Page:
At our next appointment, I was eager to confirm or dismiss a diagnosis of CSNB, but we opted not to put Sam, then 2 years old, under anesthesia for a second ERG. Like DVM, though unrelated, there is no treatment or cure for CSNB. The rods (the cells) that allow night vision do not function well or at all, and the patient's eyes simply do not adapt to dimming light or darkness. Although we were anxious, we agreed that since there was no treatment for CSNB, there was no point to put Sam under only to assuage our new need for an answer. Repka, my husband and I decided to wait until Sam was older so that he could describe to us what he saw or didn't see in the dark.
Of course, over the next several months, he cried and complained whenever a room was “too dark,” as he would say. One morning I woke up to him screaming in his room, “I'm so scared!” My husband had accidentally turned off the bathroom light outside of Sam's room that we normally kept on for him.

In September 2007 we decided that a baseline ERG would help determine whether or not he had CSNB and see if his vision had worsened. At 2 ½, Sam had become terrified of going to the doctor's, which made an in-depth examination difficult for any ophthalmologist. The ERG was no surprise – Sam had CSNB. Though his eyes had some rod function, it was nowhere near the level of normal. His vision had worsened to -8.5, but, thankfully, his retinas seemed fine.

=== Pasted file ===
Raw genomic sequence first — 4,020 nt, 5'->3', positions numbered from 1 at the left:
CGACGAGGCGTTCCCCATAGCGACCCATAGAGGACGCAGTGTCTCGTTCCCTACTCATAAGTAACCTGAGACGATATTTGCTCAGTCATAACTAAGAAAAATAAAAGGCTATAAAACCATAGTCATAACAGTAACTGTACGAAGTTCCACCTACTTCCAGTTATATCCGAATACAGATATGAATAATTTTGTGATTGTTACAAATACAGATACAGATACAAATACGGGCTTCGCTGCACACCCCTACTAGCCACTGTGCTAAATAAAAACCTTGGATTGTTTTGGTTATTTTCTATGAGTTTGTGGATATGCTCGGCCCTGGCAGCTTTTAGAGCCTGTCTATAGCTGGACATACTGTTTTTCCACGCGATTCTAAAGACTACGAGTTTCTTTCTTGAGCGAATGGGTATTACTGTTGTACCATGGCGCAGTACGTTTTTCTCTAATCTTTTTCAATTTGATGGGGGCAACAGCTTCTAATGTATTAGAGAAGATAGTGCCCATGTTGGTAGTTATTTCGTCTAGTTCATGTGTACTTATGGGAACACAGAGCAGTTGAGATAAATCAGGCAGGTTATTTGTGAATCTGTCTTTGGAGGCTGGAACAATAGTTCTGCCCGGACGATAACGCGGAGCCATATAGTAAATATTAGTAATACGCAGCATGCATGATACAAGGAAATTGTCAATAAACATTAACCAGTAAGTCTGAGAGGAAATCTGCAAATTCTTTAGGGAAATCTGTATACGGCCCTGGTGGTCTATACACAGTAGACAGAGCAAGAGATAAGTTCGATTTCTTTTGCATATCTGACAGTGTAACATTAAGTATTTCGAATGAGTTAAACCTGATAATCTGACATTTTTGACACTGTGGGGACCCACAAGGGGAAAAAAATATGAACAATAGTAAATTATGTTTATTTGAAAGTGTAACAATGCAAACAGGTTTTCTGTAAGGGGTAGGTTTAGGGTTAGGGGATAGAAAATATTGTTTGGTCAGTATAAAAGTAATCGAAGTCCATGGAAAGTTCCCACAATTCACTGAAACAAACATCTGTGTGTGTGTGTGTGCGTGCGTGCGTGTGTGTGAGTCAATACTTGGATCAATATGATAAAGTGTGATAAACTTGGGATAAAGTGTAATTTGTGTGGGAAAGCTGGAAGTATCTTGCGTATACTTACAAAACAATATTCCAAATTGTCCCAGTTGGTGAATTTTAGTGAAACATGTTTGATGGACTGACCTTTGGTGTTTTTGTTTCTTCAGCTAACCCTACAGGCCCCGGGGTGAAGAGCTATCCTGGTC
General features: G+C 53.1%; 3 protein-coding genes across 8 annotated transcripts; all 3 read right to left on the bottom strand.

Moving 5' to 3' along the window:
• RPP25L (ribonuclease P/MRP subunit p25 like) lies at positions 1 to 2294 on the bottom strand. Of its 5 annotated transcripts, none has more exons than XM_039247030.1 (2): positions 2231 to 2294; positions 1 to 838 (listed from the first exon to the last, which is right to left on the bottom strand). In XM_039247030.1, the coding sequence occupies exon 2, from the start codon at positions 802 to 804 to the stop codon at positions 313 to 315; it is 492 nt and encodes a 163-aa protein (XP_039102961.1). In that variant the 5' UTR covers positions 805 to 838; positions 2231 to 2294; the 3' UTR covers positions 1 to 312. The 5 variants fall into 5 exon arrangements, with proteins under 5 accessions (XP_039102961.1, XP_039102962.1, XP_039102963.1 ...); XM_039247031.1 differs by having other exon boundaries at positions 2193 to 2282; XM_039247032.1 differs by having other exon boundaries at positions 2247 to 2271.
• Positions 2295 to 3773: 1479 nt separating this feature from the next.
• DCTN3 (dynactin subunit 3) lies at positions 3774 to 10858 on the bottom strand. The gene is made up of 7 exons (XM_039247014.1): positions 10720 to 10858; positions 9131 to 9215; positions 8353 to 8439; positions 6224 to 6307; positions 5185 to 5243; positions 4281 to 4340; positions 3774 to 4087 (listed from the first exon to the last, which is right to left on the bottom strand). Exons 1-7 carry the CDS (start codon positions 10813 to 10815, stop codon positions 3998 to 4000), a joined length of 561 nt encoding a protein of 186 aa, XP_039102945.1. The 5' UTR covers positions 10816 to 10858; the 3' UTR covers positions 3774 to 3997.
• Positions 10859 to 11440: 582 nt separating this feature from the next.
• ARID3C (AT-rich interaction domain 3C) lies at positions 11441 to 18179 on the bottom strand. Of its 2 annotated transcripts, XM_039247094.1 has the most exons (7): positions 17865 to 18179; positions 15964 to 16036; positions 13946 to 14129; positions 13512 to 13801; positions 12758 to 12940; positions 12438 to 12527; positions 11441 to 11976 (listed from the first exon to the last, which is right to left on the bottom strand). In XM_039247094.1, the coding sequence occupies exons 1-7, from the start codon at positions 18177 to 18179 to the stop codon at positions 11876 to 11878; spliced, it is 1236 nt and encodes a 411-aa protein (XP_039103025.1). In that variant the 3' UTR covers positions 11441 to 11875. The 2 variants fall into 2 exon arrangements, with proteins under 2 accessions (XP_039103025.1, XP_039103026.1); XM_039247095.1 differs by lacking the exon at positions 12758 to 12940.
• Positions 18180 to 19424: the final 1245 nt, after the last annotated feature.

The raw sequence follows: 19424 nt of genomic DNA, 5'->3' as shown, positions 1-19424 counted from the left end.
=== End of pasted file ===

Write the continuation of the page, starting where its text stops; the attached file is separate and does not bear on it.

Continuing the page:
What does this all mean? First, I have learned to consider Sam's vision as a work in progress. It may get worse, but they make lenses and glasses up to -20. Who knows, maybe in the future, medical techniques may advance sufficiently to rectify Sam's nearsightedness and even his CSNB (He is not a candidate for Lasik, which currently only works on patients who have a -7 prescription or better). He may never drive at night down a country road, but then again, most of us don't. Second, we will do ERGs every few years to determine any further detrimental changes in Sam's rods and cones. For the present though, he is an exuberant, happy little boy with a sunny nature and an uncannily accurate ear for pop music (especially Fergie). He loves “Go, Diego, Go!” trains, trucks and his sisters. Sam loves when his daddy reads to him, and he loves playing outside with his friends at school. As Sam continues to grow, hopefully, medicine will continue to advance, as well.

Amy Epstein Gluck is a practicing attorney who lives in Bethesda with her husband and three children. Her e-mail address is